A queer, immersive take on haunted house scares – podcasts of the week

Picks of the week

Sour Hall
An intriguing cross between a haunted house tale and an episode of The Archers, Audible’s latest audio drama stars Doctor Who’s Pearl Mackie and Coronation Street’s Lucy Fallon as city escapers starting a new life in the country. As well as attracting negative attention as a mixed-race, lesbian couple, they must put up with paranormal activity. Written and directed by Laura Kirwan-Ashman and based on a story by Naomi Booth, this is an immersive exploration of trauma. Hannah J Davies

Life’s A Beach (available from 1 Feb)
Alan Carr is a proper ray of cackling sunshine as he talks to celebrities about travel on his new podcast. Like the cheeky Judith Chalmers of lockdown, Carr kicks off with a chat to Romesh Ranganathan, who used to work at airport browsing staple Sunglass Hut. This is no random ramble with mates, though: as Ranganathan spills sgreat stories about his trips to Ethiopia, Sri Lanka and Center Parcs the time flies by. Coming up are Rufus Wainwright, Robbie Williams and expert in self-deprecating humour, James Blunt.
Hannah Verdier

Producer pick: 10 Things That Scare Me

Chosen by Madeleine Finlay

What scares you? Spiders? Climate change? Getting too close to the edge of a cliff and accidentally falling off? This question provides the premise of this podcast from WNYC Studios, where someone lists – you guessed it – ten of their fears. It might sound trite, but listening to peoples’ anxieties, it turns out, gives a fascinating insight into the human psyche. Seemingly all of us are scared of a range of serious and silly things. In fact, pushing the big and small together is one of the things that makes the podcast so enjoyable (and reassuring during a time when it feels like there’s a lot to be scared of).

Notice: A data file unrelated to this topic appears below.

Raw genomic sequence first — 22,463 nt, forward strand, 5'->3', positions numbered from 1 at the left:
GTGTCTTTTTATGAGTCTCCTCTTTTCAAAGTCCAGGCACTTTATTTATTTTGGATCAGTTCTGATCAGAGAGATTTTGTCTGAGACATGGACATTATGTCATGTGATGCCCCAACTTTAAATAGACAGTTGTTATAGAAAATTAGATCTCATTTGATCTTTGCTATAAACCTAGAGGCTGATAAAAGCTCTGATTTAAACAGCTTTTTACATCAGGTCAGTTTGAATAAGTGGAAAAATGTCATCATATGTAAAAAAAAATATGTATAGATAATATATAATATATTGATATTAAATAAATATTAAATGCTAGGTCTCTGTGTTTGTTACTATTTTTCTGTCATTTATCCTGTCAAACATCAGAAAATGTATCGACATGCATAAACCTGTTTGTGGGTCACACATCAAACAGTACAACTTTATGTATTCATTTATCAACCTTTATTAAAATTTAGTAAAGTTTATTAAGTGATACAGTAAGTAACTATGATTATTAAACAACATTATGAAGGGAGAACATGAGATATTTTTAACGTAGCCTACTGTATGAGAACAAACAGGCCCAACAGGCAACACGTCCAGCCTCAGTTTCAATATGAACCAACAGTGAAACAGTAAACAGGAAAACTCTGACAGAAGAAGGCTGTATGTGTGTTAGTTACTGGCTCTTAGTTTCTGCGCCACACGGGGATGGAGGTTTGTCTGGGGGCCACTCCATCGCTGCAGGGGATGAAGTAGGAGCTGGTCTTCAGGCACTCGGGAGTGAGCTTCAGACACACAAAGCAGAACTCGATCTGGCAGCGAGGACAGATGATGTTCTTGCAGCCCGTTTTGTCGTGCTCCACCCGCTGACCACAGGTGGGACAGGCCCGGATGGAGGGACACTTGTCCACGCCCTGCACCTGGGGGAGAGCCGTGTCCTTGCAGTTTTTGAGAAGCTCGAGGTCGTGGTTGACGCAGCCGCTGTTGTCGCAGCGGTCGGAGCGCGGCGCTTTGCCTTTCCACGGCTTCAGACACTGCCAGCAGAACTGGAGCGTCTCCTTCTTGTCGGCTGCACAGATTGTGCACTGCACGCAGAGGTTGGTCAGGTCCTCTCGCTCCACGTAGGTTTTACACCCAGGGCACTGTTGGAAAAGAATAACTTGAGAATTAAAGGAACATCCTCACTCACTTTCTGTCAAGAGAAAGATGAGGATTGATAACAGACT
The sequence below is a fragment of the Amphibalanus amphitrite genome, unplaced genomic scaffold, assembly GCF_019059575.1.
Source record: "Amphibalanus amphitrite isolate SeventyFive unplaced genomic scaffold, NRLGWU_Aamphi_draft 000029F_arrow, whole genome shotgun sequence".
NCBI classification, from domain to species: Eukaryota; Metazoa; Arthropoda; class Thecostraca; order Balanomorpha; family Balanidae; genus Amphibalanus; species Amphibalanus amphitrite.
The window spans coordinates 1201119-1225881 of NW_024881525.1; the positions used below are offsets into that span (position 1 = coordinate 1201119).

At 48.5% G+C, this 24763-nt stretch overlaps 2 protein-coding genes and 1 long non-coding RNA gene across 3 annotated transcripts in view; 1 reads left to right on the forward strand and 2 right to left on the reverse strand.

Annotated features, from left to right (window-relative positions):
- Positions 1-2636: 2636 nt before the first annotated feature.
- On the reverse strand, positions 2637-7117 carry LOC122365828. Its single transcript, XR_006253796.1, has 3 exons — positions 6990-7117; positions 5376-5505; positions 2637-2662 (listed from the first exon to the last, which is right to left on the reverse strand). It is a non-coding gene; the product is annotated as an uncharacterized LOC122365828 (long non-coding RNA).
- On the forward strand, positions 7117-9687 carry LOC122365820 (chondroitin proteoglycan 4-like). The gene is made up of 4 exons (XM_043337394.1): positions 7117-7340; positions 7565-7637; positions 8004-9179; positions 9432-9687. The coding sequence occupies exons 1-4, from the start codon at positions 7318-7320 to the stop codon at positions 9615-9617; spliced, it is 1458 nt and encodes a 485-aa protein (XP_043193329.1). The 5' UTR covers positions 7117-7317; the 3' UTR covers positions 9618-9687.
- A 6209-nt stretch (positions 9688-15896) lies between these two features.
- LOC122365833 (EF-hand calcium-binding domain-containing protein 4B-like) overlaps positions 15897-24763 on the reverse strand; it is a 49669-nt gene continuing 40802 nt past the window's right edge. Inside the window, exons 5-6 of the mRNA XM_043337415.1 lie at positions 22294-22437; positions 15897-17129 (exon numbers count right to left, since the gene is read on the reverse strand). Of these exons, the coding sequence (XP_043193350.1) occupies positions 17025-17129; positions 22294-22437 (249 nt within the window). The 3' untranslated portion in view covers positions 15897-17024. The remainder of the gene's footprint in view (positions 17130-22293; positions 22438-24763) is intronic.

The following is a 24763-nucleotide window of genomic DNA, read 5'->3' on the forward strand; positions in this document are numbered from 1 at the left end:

Another of its strengths is that the episodes are bite-size, around five to 10 minutes each in total. It means some fears are given no more than a few seconds to hang in the air before the guest moves on. The format works so well because it shows you something about them without telling you. Each fear reveals a small – often deeply personal – slice of someone’s personality and life.

There’s a good back catalogue to get through. so you can get to know comedian and heart surgeon Bassem Youssef, author Marlon James, and – bizarrely – former White House Director of Communications Anthony Scaramucci. But personally I like the listener’s entries the most, which are the most honest and surprising.

Talking points